Another great day in Cuba – sunny but not too hot. We started the day with a good session on biological control of plagues and insect infestation. The basis of this work from a Cuban perspective is to think of not just managing plagues when they happen, but managing your whole site to prevent them happening in the first place. This is supported by good knowledge of different seeds that are being grown alongside good knowledge of the soil that is being cultivated. It also takes into consideration the work culture that is being implemented – with this being a culture with direct focus upon the preservation and development of biodiversity on every growing site.
Once again one of the striking things about this was the rudimentary context in which this work was being done – in a laboratory that was outdated and run-down to say the least.
During the lunch break I walked into town with one of my Mexican colleagues as she needed to change some money at the Cadeca but it was closed – “no hay luz” (“there isn’t any light”) due to the fact that some overhead cables were being replaced in the street outside the office. Typical Cuba that this complicated and involved job should be done in the middle of the busiest street in town at the middle of the busiest and hottest part of the day!
After this in the afternoon we had a session on animal husbandry within small scale urban agriculture. It was particularly interesting to hear about the Department of Agriculture striving to get people in cities to keep rabbits as a source of protein within urban agricultural systems. This is because they are easy to keep, can be produced quickly and cleanly adding valuable animal manure to a growing system, and provide a source of healthy meat that is virtually fat free. The problem with this is that there is no culture or eating rabbit meat on the island and people haven’t been keen to give it a try. Good to see that people are fussy eaters all over the planet though!
The highlight of the day however, was a trip to a community cultural centre out in Boyeros, close to INIFAT. We had been invited there by a gentleman called Julio Gómez as there was a concert on to celebrate the centre’s birthday. So after class we got onto the bus and headed over there.
The centre itself was an old building in the centre of Boyeros, right on the main street. By the time we arrived the concert had already started so we tried to slip in at the back of the hall, however as soon as Julio saw us coming in he immediately pulled us forward and introduced us to the room to a response of rapturous applause! Then we watched as a group of famous retired baseball players signed the caps of members of Boyeros’ own junior baseball team – who were immaculately turned out in their team colours especially for the event.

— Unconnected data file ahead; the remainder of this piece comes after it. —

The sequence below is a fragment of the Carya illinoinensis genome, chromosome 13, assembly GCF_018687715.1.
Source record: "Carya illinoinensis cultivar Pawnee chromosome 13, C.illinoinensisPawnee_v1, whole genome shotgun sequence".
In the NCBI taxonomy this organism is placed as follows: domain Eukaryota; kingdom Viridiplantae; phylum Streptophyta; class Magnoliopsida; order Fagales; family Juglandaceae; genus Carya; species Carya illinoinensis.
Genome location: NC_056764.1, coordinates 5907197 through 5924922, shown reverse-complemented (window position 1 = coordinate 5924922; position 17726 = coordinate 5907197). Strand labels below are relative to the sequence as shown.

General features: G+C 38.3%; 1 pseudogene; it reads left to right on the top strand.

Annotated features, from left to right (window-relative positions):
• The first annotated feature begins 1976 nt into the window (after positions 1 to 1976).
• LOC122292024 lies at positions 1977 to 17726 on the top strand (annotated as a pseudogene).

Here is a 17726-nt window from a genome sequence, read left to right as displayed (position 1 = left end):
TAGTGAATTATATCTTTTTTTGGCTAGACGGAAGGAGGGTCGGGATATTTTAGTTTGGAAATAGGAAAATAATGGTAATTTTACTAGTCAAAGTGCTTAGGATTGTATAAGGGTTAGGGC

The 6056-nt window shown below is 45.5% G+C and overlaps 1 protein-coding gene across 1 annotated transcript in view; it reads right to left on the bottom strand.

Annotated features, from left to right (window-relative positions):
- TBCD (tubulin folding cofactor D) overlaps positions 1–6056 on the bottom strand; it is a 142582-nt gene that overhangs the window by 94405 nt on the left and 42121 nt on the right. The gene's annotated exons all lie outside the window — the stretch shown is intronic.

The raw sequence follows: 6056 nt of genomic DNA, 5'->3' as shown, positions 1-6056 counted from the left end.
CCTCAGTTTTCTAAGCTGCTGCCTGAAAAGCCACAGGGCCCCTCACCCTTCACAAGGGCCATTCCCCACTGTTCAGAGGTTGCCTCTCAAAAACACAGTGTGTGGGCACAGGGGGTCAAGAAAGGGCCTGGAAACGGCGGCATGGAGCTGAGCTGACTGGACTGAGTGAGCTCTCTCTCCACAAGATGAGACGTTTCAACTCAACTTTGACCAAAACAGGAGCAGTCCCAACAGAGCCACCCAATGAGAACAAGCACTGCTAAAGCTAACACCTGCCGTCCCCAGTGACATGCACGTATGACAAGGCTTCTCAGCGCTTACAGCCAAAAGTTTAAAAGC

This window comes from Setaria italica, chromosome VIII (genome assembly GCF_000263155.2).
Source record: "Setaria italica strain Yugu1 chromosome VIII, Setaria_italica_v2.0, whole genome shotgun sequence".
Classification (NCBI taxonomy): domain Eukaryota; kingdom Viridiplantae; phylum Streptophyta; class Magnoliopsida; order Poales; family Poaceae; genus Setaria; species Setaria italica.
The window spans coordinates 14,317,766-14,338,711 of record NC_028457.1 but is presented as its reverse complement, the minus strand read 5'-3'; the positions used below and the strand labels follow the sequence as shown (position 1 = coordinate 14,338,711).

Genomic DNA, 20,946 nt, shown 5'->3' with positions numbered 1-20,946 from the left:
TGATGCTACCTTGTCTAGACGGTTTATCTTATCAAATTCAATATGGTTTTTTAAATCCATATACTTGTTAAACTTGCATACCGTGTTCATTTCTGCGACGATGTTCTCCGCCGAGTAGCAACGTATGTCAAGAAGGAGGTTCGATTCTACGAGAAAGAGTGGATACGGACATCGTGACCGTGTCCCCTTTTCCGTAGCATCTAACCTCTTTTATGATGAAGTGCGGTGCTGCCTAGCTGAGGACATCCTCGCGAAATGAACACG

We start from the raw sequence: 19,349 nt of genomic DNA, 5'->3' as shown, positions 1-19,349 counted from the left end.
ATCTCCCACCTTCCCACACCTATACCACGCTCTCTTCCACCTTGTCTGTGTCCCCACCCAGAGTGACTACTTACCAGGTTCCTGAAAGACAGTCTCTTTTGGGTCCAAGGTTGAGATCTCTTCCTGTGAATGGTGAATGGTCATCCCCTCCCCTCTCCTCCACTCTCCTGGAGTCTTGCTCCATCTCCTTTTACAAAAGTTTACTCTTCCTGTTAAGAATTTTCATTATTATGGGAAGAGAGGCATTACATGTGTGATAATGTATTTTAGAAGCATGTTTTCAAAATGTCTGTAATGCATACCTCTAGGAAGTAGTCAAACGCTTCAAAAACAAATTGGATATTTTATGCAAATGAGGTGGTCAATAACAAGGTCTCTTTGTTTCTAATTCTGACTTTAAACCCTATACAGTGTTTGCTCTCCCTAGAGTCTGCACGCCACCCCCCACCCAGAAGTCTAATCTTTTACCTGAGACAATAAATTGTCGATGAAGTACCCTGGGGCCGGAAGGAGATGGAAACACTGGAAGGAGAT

I was then taken out onto the balcony by a local journalist who wanted me to do an interview for local radio. After this, to much amusement for my Mexican companeros, I was introduced next to a local artist called Rogelio Fundora Ybarra who was exhibiting his work in the centre. For his day job Rogelio worked as a farmer but he also had a studio by his field where he painted large scale works inspired by rural life.
My next introduction was to two local teachers who also run a youth theatre at the centre and are currently developing a cross-generational piece of theatre to be performed in 2012. Ernesto Cancio Lazo and José Enrique Rodriguez passionately told me about the work they were doing with young people – both in the community centre and in the school where they worked which they explained was a specialist school for theatre, dance and the arts. It was interesting to hear about the context they are working in as they felt that they had a great deal of ideological support from the government, but no financial support as there is no money available. Everyone who ran the centre and the projects did so voluntarily in addition to their full-time profession.
This was followed be brief introducions to an urban agriculturalist, a sculptor, and a musician who were all involved with the project. Then Ernesto and José introduced me to a group of young people that they were working with. They were aged 12 to 15 and were just and genial and articulate as most of the Cubans that I had met so far.
Interspersed between these conversations were chats with lots of other local people who wanted to know about football and Manchester and the UK. The night ended on a high with a local group playing amazing rumba and some pretty amazing dancing from more of the local community. Absolutely classic. A real taste of life in Cuba.